The Magic of Mystery
Why does a pathologist be come a pathologist?
Recently, I was engaged in a rather hard-fought Nerf battle with the young son of a colleague. There were all sorts of rules – chief among them that I was never allowed to fire my gun, whereas it was apparently open season on me. At one point, his pneumatic weapon ran out of air pressure, and instead of launching themselves directly at my head, the darts made a half-hearted flop onto the floor between us.
“It didn’t work,” he said.
“No, because you ran out of pressure,” I replied.
“Why does it do that?”
At six years old, I thought a full understanding of the physics involved might be a little beyond him – but for every piece of information I gave him, he had another question. “Why does the air make the dart fly?” “How does the pump make pressure?” “What’s a molecule?” I was reminded that I knew from an early age that science was the right path for me – because there were always more questions than answers. Because the world was a mystery, and I wanted to solve it. Lofty goals for a small child – but, after all, isn’t that what science and medicine are all about? And what greater mysteries are there to solve than those contained within our own flawed, fallible human bodies?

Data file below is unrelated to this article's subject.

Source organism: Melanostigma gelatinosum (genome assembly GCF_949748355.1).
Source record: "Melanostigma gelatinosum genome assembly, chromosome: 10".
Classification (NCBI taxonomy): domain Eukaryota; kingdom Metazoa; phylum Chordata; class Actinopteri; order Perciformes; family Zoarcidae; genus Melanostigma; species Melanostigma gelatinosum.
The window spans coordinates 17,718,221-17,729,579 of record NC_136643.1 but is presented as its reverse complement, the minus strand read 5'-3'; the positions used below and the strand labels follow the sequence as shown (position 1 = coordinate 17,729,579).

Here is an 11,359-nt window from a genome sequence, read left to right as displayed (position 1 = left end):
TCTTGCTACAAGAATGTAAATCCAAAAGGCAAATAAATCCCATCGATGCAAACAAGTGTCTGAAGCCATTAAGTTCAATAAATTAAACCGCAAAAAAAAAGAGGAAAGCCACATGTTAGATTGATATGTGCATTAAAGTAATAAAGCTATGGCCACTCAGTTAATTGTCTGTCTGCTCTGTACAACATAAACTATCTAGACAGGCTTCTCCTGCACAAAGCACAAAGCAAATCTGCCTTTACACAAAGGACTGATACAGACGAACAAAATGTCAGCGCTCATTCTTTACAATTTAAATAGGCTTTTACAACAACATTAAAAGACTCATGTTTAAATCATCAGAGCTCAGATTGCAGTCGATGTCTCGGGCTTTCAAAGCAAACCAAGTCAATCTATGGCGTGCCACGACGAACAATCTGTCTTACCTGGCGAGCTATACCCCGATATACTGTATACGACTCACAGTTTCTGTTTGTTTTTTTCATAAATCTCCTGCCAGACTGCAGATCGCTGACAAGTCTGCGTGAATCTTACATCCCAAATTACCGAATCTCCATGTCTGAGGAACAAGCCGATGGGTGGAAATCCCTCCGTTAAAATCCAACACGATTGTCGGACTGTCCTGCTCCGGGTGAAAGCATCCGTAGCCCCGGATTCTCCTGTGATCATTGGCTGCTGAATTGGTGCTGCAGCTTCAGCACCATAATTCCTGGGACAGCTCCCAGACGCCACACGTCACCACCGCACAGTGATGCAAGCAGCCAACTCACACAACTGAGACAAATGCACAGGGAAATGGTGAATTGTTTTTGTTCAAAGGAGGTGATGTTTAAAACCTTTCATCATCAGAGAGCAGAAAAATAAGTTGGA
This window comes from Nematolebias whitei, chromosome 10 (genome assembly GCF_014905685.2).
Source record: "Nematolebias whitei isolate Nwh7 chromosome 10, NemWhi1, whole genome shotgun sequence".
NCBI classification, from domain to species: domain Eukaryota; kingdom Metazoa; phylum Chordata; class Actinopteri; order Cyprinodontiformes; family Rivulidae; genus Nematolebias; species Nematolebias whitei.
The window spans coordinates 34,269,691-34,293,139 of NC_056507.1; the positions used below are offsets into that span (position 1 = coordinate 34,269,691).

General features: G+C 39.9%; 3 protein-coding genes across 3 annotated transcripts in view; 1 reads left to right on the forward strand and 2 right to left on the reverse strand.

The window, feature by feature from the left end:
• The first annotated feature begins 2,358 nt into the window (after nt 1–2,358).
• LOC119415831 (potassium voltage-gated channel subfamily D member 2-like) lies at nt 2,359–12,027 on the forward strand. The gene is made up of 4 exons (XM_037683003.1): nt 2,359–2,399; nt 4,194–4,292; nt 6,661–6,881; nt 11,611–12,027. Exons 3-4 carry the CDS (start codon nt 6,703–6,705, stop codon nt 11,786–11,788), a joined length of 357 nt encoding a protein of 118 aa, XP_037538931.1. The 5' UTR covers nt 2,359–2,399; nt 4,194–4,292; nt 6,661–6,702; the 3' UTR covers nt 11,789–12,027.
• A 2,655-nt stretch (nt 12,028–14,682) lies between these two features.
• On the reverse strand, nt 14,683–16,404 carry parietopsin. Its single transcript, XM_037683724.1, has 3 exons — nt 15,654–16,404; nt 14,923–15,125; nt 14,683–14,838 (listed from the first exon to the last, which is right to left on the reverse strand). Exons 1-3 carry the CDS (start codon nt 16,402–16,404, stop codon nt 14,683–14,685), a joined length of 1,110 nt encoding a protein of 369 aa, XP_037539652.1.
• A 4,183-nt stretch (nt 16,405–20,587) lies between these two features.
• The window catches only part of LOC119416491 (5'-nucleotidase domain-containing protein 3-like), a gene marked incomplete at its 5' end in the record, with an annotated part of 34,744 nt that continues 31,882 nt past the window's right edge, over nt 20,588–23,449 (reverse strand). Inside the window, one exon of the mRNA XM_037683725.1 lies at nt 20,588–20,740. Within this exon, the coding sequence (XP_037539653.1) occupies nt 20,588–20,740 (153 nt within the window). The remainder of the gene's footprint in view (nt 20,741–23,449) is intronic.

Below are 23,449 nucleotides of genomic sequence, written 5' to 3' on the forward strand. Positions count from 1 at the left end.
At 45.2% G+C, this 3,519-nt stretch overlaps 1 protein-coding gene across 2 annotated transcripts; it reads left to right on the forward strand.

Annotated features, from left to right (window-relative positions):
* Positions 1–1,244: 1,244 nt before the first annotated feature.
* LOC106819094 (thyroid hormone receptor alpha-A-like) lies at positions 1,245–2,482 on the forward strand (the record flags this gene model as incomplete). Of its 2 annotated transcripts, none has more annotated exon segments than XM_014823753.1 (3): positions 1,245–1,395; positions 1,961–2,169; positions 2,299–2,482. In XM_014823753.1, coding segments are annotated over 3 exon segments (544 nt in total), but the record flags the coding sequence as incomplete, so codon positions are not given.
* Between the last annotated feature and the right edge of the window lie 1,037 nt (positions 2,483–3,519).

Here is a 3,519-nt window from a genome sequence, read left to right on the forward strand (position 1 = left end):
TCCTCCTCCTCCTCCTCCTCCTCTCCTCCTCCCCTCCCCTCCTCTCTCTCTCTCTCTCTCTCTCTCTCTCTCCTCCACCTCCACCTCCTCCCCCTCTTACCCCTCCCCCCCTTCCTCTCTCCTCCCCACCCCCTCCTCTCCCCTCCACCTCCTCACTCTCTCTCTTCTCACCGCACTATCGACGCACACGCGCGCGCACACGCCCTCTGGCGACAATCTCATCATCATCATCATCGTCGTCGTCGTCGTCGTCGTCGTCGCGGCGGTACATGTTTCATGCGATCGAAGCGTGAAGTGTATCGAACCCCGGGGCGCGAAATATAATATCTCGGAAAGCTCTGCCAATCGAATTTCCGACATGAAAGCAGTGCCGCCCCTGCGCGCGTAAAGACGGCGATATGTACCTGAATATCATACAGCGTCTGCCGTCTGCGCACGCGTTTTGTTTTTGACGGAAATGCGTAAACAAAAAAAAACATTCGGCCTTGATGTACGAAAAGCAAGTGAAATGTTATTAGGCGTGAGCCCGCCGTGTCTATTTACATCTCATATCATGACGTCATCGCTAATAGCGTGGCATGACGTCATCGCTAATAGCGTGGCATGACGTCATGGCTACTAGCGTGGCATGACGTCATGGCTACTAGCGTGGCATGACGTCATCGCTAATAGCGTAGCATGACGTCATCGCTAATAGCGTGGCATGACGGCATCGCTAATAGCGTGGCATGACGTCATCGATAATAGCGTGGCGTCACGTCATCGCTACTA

Shortly thereafter, I went on a tour of Great Ormond Street Hospital’s diagnostic laboratories (prepare yourself for an epic cover feature next month). I had the privilege of meeting a group of professionals who are developing and refining a new approach to solving medical mysteries. Working on The Pathologist, I’m lucky enough to have the opportunity to find out about all kinds of new approaches – artificial intelligence, superpowered microscopes, integrated omics…
Even so, it’s no less fascinating to explore tried and tested methods of investigation. Members of the Arkady M. Rywlin International Pathology Slide Seminar Club, for instance, conduct their investigations using exclusively glass slides, forgoing the ease of digital images. Last issue’s “Case of the Month” focused on a medical mystery that dates all the way back to 1849. And with the rise of molecular diagnostics and other new technologies, it’s more important than ever to remember the value of traditional histology and cytology in the laboratory.
We aim to fill each issue of The Pathologist with mysteries – both solved and unsolved; if you have a story (or slide) whose magic or enigmatic nature is worth sharing, please do get in touch ([email protected]) – you never know what your colleagues might find interesting!
While obtaining degrees in biology from the University of Alberta and biochemistry from Penn State College of Medicine, I worked as a freelance science and medical writer. I was able to hone my skills in research, presentation and scientific writing by assembling grants and journal articles, speaking at international conferences, and consulting on topics ranging from medical education to comic book science. As much as I’ve enjoyed designing new bacteria and plausible superheroes, though, I’m more pleased than ever to be at Texere, using my writing and editing skills to create great content for a professional audience.